Thanks for all the support!

Hi Matias

Regarding Mapbox-gl, is it possible that there is a typo in your code after trying raster-resampling? I had a look and the following worked for me.

map.on("load", function () {
  map.addSource("overlay-source", {
    type: "image",
    coordinates: [
      [-56.55031340714116, -34.3007991545746],
      [-56.54490607376714, -34.3007991545746],
      [-56.54490607376714, -34.30415816017349],
      [-56.55031340714116, -34.30415816017349],

    id: "overlay",
    source: "overlay-source",
    type: "raster",
    paint: { "raster-resampling": "nearest" },



It’s sometimes hard to communicate when we don’t speak the same technical language, but let’s not have that get in our way :slight_smile:
I’ll try giving an explanation about pixel size and resampling, hoping that it is the answer you are looking for. If this is obvious to you I apologise in advance.

The animation below is the result from a request over your AOI with the following evalscript:


let index = (B8A - B11)/(B8A + B11);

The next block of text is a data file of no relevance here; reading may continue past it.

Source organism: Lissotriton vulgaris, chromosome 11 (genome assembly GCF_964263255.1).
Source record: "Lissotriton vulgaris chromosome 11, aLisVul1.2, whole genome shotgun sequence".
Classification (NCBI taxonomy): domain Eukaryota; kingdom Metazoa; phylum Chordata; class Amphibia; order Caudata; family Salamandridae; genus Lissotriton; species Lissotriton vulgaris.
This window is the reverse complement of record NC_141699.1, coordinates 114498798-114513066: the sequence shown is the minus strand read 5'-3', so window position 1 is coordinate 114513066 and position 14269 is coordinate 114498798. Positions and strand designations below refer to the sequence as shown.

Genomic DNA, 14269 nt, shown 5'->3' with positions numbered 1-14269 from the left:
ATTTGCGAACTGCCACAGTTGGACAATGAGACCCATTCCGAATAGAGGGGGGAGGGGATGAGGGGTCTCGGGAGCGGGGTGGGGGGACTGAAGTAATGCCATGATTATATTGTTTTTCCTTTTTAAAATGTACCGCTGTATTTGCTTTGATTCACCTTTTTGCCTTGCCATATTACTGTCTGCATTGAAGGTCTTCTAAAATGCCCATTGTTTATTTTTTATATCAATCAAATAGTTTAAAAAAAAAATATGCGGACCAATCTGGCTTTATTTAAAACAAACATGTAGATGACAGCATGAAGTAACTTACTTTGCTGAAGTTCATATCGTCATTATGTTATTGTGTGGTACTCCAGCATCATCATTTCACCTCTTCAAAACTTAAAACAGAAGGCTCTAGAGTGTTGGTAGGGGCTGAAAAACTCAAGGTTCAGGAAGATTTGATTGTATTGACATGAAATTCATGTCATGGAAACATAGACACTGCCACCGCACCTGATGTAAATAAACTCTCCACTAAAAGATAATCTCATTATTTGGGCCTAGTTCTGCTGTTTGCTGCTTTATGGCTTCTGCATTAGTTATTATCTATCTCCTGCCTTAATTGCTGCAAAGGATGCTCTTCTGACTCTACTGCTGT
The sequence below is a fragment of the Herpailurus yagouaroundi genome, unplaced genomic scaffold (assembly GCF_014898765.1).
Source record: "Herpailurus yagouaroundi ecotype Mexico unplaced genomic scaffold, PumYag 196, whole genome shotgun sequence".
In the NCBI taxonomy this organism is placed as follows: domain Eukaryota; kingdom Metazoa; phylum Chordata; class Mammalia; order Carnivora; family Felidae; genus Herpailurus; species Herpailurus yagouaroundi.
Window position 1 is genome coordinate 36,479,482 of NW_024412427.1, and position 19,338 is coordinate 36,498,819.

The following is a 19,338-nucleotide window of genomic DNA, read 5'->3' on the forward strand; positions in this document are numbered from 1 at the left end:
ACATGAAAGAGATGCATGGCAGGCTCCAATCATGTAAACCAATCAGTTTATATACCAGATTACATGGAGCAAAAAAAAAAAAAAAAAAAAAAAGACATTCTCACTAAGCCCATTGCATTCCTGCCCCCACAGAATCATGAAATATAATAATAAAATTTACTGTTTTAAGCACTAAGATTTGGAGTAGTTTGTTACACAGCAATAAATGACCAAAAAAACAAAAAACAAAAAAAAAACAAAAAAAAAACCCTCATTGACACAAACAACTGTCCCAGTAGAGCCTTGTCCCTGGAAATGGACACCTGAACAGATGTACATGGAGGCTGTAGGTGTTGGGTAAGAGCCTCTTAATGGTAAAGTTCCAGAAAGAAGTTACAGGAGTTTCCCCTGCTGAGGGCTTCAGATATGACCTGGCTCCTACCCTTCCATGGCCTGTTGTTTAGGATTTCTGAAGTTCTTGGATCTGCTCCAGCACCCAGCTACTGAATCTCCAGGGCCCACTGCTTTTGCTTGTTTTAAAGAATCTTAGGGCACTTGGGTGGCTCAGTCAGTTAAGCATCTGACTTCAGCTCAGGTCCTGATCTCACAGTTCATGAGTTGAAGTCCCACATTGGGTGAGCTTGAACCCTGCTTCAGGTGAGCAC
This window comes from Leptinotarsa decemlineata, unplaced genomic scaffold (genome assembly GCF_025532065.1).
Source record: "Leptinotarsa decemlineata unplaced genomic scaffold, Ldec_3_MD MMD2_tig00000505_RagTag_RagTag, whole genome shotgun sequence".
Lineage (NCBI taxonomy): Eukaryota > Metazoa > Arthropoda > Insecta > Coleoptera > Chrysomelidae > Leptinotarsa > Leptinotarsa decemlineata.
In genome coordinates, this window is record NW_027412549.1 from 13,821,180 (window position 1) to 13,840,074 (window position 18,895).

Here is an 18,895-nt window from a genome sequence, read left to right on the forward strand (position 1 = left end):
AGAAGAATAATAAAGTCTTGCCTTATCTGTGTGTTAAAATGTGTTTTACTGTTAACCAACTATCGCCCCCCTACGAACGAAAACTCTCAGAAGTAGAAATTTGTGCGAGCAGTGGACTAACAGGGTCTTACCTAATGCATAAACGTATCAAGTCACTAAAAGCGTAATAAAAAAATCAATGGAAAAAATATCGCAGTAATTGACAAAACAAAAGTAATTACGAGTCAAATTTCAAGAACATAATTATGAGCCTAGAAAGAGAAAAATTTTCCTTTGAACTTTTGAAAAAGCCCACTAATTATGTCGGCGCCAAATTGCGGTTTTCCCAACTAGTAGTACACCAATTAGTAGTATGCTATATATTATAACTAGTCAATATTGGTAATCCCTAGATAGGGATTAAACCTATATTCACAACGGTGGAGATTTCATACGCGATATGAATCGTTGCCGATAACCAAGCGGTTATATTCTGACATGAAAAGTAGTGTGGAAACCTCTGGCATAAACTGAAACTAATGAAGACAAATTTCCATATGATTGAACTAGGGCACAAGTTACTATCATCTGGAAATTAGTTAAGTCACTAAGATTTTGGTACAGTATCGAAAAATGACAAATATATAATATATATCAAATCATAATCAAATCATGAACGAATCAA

let val = colorBlend(index, [-0.8, -0.24, -0.032, 0.032, 0.24, 0.8], [[0.5,0,0], [1,0,0], [1,1,0], [0,1,1], [0,0,1], [0,0,0.5]]);
return val;

The resolution was set to 20m, corresponding to the native resolution of band 8A. To make things clearer I have drawn a grid over the pixels:

Now if we call the WMS request with a resolution of 10 meters, the default resampling method is nearest neighbour. With this method, we aren’t “inventing” any data. The pixels will be indeed smaller, but they will inherit the value of the 20 m in which they are located. So the product looks the same, but the number of pixels increases (you just can’t see the pixels because they have the same value). Overlaying a grid helps visualise the pixels:

If you were to use a more “fancy” resampling algorithm you would see a difference, because of some interpolation, but I think this could be misleading as you would essentially be creating information (if you do so, you have to keep in mind the purpose of the resampling and its limitations).


Thanks for the replies @maxim.lamare @grensburg !

I think I have a better idea now regarding resampling, pixels, etc. I’ll work with that, and related to mapbox, I did have the key and value written correctly, but it may be something else, if this works for you @grensburg should work for me as well.

I’ll dig into that as well.

Thanks for all the support! :+1: